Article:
I feel fortunate that I grew up in a very small town. Less environmental sound than in the cities where I have lived since, emphasizing the particular sounds, which I now have to listen closely to discern.

Which was the first and the last record you bought with your own money?

The first was probably a Rolling Stones 45rpm single. I don't remember exactly. The most recent CD I recall buying is a box set of the complete works of Anton Webern.

Dream about a perfect instrument.
Given the omnipotence of human imperfection, even in the smallest degree, a perfect instrument might have to play itself if was going to make 'perfect music, which would be its only purpose. This suggests that it would be a better musician than its player, and this could be bad news for the player of course. In any case, if my equipment is working ok and I'm not breaking strings, my instrument is sufficiently perfect. 85 per cent, say.

Concerning actually dreaming a perfect instrument, a handful of times during sleep, I have played instruments of capability and design that surpassed anything in waking life. I can't recall details, but I am certain that some of these dream instruments were not exactly guitars, as we would think of them. One of them might have been some kind of plant.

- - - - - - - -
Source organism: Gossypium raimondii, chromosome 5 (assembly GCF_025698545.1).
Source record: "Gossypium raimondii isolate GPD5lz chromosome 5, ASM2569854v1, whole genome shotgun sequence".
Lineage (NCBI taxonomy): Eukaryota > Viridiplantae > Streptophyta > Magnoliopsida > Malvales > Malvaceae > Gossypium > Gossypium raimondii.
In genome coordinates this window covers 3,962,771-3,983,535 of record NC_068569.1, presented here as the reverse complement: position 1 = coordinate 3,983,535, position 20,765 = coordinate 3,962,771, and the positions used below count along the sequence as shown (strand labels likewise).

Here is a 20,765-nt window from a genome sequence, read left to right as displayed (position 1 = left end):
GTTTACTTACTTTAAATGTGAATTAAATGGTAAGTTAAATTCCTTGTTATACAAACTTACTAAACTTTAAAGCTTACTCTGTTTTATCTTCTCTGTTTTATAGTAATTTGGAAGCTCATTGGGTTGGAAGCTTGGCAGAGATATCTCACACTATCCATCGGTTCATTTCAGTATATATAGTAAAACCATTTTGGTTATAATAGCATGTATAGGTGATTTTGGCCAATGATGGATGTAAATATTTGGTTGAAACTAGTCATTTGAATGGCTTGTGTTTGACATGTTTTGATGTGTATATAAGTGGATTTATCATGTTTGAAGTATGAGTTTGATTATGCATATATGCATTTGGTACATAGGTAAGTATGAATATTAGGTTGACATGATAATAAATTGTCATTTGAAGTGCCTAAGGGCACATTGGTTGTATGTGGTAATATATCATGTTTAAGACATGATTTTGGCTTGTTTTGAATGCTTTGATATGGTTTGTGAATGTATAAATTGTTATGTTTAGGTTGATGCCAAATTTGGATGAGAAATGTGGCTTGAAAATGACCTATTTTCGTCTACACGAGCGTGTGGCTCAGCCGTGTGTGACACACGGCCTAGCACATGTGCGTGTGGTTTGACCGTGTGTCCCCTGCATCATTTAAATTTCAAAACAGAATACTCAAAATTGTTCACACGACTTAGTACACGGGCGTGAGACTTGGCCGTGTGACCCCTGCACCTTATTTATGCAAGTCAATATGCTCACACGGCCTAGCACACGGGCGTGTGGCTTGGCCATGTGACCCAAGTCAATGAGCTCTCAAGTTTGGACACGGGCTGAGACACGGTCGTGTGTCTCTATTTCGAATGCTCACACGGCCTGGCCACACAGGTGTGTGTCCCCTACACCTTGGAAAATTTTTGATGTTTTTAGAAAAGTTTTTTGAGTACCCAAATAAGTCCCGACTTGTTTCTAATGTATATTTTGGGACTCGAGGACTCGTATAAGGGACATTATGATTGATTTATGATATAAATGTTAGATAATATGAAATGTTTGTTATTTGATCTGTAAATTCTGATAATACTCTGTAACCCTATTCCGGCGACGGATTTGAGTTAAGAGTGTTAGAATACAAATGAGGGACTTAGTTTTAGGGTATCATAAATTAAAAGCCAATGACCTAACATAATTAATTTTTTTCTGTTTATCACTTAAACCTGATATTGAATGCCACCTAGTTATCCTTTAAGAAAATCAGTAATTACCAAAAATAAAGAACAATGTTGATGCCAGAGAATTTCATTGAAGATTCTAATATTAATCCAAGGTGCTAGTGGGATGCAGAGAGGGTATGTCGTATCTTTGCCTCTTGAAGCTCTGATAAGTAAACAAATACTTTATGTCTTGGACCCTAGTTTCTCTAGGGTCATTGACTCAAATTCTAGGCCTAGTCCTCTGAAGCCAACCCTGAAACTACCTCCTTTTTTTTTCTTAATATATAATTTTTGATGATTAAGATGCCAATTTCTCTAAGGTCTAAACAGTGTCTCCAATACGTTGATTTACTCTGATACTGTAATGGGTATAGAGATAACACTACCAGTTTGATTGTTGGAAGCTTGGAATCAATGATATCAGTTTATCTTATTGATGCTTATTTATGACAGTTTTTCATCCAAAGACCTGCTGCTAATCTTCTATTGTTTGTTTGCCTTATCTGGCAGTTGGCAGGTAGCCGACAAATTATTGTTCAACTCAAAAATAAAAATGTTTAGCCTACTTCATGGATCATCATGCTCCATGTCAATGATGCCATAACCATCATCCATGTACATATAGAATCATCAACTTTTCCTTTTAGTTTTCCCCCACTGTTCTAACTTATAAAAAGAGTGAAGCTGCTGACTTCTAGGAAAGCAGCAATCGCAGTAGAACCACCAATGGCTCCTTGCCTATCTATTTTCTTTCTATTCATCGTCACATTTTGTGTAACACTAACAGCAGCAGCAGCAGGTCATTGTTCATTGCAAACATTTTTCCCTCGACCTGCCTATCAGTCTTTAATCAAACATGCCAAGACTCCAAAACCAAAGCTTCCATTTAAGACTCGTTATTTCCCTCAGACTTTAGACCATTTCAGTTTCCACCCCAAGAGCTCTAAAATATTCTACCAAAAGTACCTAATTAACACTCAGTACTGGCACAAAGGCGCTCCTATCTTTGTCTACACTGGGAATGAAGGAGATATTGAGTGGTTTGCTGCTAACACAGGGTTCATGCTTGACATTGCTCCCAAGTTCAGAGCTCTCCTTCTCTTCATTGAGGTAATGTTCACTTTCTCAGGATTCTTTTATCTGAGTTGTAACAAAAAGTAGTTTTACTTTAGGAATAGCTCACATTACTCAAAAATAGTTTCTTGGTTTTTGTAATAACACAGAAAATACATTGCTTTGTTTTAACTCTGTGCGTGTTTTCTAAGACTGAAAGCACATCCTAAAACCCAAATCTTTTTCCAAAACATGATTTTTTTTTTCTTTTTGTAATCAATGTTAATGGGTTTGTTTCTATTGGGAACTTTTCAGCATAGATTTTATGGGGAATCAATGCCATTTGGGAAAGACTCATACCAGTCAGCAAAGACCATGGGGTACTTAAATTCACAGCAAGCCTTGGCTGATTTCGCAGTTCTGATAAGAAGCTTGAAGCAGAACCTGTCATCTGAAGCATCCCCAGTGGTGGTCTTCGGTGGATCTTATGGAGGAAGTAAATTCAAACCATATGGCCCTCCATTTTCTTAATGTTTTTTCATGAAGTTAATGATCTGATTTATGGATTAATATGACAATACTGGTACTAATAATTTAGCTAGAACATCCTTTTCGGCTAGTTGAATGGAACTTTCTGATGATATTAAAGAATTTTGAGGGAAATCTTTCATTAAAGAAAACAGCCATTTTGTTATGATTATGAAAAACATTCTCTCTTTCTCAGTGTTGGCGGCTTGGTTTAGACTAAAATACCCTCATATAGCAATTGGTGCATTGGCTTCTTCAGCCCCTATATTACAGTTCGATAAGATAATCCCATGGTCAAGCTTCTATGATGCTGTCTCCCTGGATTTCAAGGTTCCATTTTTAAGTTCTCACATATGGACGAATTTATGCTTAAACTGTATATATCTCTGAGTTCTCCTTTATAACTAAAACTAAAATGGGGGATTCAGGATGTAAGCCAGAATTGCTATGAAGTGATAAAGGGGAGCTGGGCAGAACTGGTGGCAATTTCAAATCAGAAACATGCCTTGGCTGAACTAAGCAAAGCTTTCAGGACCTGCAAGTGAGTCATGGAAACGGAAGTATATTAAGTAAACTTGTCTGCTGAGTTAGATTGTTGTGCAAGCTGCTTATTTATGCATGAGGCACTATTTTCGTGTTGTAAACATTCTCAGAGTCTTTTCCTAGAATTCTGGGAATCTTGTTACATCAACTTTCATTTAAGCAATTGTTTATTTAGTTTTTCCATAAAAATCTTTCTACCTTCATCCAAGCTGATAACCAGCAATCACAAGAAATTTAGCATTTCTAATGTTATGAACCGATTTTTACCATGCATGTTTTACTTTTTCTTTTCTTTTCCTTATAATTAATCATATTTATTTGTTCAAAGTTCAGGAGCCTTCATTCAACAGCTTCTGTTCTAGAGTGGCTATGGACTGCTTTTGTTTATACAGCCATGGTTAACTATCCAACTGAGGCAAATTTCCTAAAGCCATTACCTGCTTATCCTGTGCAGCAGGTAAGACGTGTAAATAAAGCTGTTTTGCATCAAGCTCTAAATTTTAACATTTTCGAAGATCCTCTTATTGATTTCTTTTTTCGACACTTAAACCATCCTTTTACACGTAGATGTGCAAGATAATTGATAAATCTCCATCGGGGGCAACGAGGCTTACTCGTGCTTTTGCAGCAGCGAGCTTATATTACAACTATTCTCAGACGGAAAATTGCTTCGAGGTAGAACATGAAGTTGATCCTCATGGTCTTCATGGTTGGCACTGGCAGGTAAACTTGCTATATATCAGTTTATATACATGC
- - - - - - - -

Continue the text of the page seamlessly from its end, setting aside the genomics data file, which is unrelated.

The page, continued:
What is your relationship with other disciplines such as painting, literature, dance, theater ...?

I place as much value in working with words as with sounds, even though sound is often more immediately engaging, at least to the central nervous system.

Painting is of very great interest to me, looking at paintings, how and why they're done, what they show and say, what they sound like, even. I also do paintings, and drawings. And a cartoon book about fried eggs.